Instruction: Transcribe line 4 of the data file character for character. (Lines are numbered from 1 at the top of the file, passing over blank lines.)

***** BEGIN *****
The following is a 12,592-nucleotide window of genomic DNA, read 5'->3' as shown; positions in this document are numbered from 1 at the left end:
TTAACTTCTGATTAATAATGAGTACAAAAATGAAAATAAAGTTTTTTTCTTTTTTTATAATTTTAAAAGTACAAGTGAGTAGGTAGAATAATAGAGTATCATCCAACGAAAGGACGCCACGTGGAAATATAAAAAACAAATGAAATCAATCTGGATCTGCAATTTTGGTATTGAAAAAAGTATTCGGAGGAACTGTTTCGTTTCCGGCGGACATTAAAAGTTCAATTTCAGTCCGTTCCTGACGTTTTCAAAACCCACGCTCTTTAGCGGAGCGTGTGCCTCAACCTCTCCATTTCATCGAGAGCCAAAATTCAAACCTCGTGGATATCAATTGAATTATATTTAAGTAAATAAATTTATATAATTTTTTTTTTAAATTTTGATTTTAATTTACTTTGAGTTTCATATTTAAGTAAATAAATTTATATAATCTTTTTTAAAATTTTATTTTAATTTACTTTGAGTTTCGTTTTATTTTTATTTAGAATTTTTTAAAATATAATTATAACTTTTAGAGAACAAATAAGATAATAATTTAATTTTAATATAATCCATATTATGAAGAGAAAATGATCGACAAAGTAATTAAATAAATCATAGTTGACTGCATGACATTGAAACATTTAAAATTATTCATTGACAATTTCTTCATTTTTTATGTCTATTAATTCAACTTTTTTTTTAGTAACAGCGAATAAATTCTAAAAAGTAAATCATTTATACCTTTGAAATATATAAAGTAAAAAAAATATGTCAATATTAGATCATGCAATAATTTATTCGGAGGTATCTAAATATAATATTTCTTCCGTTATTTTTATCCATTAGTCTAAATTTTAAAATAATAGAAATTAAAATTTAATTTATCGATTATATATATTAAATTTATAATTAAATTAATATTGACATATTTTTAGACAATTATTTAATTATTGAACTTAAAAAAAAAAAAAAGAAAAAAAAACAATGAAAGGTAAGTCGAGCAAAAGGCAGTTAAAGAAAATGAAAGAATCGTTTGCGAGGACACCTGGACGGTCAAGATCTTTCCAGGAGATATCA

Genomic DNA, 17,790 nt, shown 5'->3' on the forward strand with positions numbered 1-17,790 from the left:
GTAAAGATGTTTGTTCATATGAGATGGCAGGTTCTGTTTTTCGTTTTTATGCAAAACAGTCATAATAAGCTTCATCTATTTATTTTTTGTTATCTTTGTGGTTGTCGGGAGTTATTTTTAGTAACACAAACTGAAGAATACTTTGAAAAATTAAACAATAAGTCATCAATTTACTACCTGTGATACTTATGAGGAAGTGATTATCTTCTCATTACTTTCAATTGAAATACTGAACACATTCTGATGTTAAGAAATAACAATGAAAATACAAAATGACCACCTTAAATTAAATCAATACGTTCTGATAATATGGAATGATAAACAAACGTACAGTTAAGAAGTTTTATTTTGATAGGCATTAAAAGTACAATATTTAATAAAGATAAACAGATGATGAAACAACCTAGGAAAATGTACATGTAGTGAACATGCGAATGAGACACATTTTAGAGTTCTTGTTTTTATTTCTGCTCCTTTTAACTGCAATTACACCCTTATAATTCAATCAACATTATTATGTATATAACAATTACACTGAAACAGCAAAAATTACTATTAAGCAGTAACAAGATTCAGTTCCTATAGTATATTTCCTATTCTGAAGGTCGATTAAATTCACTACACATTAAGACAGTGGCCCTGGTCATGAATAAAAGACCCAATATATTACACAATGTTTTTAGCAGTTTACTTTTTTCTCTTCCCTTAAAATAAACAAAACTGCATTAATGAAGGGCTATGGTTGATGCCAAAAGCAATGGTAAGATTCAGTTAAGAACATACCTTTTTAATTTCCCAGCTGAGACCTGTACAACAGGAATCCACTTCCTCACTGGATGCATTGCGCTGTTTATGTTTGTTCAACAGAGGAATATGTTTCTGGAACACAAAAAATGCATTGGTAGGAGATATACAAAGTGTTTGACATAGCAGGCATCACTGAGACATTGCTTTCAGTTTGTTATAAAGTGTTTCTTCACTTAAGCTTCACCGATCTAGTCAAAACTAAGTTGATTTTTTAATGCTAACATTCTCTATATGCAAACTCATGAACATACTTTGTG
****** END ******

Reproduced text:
GTAAAGATGTTTGTTCATATGAGATGGCAGGTTCTGTTTTTCGTTTTTATGCAAAACAGTCATAATAAGCTTCATCTATTTATTTTTTGTTATCTTTGTGGTTGTCGGGAGTTATTTTTAGTAACACAAACTGAAGAATACTTTGAAAAATTAAACAATAAGTCATCAATTTACTACCTGTGATACTTATGAGGAAGTGATTATCTTCTCATTACTTTCAATTGAAATACTGAACACATTCTGATGTTAAGAAATAACAATGAAAATACAAAATGACCACCTTAAATTAAATCAATACGTTCTGATAATATGGAATGATAAACAAACGTACAGTTAAGAAGTTTTATTTTGATAGGCATTAAAAGTACAATATTTAATAAAGATAAACAGATGATGAAACAACCTAGGAAAATGTACATGTAGTGAACATGCGAATGAGACACATTTTAGAGTTCTTGTTTTTATTTCTGCTCCTTTTAACTGCAATTACACCCTTATAATTCAATCAACATTATTATGTATATAACAATTACACTGAAACAGCAAAAATTACTATTAAGCAGTAACAAGATTCAGTTCCTATAGTATATTTCCTATTCTGAAGGTCGATTAAATTCACTACACATTAAGACAGTGGCCCTGGTCATGAATAAAAGACCCAATATATTACACAATGTTTTTAGCAGTTTACTTTTTTCTCTTCCCTTAAAATAAACAAAACTGCATTAATGAAGGGCTATGGTTGATGCCAAAAGCAATGGTAAGATTCAGTTAAGAACATACCTTTTTAATTTCCCAGCTGAGACCTGTACAACAGGAATCCACTTCCTCACTGGATGCATTGCGCTGTTTATGTTTGTTCAACAGAGGAATATGTTTCTGGAACACAAAAAATGCATTGGTAGGAGATATACAAAGTGTTTGACATAGCAGGCATCACTGAGACATTGCTTTCAGTTTGTTATAAAGTGTTTCTTCACTTAAGCTTCACCGATCTAGTCAAAACTAAGTTGATTTTTTAATGCTAACATTCTCTATATGCAAACTCATGAACATACTTTGTG